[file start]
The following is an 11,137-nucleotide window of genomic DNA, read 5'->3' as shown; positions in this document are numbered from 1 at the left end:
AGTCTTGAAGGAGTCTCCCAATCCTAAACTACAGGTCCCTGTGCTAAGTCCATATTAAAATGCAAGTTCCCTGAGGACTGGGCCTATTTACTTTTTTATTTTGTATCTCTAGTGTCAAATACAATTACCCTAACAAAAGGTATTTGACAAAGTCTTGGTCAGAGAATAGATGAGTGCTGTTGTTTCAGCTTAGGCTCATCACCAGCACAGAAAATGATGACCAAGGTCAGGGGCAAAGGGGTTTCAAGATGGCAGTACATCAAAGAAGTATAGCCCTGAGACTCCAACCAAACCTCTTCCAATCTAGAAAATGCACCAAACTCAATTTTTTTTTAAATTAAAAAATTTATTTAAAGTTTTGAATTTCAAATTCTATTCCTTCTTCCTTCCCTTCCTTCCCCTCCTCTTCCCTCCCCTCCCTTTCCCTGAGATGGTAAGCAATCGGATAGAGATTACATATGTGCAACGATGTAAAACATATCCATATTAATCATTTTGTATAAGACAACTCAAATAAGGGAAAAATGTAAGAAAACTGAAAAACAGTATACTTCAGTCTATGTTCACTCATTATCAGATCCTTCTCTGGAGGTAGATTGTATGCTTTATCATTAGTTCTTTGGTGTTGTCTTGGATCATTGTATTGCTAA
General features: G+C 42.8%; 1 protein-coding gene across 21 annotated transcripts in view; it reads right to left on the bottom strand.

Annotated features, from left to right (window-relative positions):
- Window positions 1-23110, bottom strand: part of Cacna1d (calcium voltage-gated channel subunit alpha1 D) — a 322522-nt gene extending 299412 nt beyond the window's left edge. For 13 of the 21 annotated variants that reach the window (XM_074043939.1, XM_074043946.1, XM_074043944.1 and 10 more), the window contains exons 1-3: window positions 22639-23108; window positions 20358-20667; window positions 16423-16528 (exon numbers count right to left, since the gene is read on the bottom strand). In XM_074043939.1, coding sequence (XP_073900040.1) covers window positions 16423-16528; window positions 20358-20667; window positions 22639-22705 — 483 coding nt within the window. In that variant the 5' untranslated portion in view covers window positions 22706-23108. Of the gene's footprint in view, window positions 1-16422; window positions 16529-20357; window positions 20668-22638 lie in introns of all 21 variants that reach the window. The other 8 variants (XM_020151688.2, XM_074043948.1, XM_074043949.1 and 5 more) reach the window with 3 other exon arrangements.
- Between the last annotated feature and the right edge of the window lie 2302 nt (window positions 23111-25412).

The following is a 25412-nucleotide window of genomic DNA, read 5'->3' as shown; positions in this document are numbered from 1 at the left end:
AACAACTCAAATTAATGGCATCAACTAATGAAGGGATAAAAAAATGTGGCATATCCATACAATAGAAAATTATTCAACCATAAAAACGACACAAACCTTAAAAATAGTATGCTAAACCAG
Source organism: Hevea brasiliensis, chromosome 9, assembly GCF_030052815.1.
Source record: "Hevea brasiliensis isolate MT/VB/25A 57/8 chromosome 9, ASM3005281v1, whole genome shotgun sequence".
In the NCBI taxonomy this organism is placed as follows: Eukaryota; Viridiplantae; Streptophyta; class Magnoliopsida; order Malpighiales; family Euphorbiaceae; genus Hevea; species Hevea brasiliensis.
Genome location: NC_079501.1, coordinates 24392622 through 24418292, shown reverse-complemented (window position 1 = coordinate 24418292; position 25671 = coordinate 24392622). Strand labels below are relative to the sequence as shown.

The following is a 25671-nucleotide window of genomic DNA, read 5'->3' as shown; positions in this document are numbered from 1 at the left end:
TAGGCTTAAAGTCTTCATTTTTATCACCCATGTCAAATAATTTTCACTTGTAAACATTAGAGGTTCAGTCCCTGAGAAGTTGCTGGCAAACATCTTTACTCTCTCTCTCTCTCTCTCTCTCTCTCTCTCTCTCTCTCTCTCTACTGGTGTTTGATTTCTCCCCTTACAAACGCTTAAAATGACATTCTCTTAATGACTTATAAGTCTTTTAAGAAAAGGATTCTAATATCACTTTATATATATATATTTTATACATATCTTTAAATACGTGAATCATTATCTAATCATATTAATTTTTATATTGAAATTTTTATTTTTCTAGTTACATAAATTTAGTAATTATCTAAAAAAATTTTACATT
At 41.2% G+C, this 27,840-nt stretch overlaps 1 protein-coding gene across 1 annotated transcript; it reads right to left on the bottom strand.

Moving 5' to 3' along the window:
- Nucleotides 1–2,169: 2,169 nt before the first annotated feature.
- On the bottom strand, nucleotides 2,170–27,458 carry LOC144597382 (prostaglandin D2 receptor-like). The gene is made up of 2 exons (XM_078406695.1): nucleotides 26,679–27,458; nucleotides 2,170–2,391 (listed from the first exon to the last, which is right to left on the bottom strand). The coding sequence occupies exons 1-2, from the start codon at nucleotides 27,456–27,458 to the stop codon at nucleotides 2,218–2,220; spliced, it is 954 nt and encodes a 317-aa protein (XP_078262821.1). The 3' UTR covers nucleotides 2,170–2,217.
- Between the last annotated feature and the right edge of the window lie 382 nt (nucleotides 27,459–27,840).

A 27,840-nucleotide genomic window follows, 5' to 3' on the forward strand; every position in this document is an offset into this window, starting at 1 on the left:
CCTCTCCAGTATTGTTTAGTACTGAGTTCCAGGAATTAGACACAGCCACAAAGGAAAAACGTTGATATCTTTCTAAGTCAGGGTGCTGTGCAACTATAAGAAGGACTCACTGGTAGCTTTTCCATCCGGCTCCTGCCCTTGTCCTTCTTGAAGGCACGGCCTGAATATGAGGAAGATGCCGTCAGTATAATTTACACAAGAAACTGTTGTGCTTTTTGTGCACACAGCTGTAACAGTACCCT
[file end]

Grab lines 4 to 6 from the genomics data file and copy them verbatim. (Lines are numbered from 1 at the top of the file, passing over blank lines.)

Annotated features, from left to right (window-relative positions):
- Window positions 1-23110, bottom strand: part of Cacna1d (calcium voltage-gated channel subunit alpha1 D) — a 322522-nt gene extending 299412 nt beyond the window's left edge. For 13 of the 21 annotated variants that reach the window (XM_074043939.1, XM_074043946.1, XM_074043944.1 and 10 more), the window contains exons 1-3: window positions 22639-23108; window positions 20358-20667; window positions 16423-16528 (exon numbers count right to left, since the gene is read on the bottom strand). In XM_074043939.1, coding sequence (XP_073900040.1) covers window positions 16423-16528; window positions 20358-20667; window positions 22639-22705 — 483 coding nt within the window. In that variant the 5' untranslated portion in view covers window positions 22706-23108. Of the gene's footprint in view, window positions 1-16422; window positions 16529-20357; window positions 20668-22638 lie in introns of all 21 variants that reach the window. The other 8 variants (XM_020151688.2, XM_074043948.1, XM_074043949.1 and 5 more) reach the window with 3 other exon arrangements.
- Between the last annotated feature and the right edge of the window lie 2302 nt (window positions 23111-25412).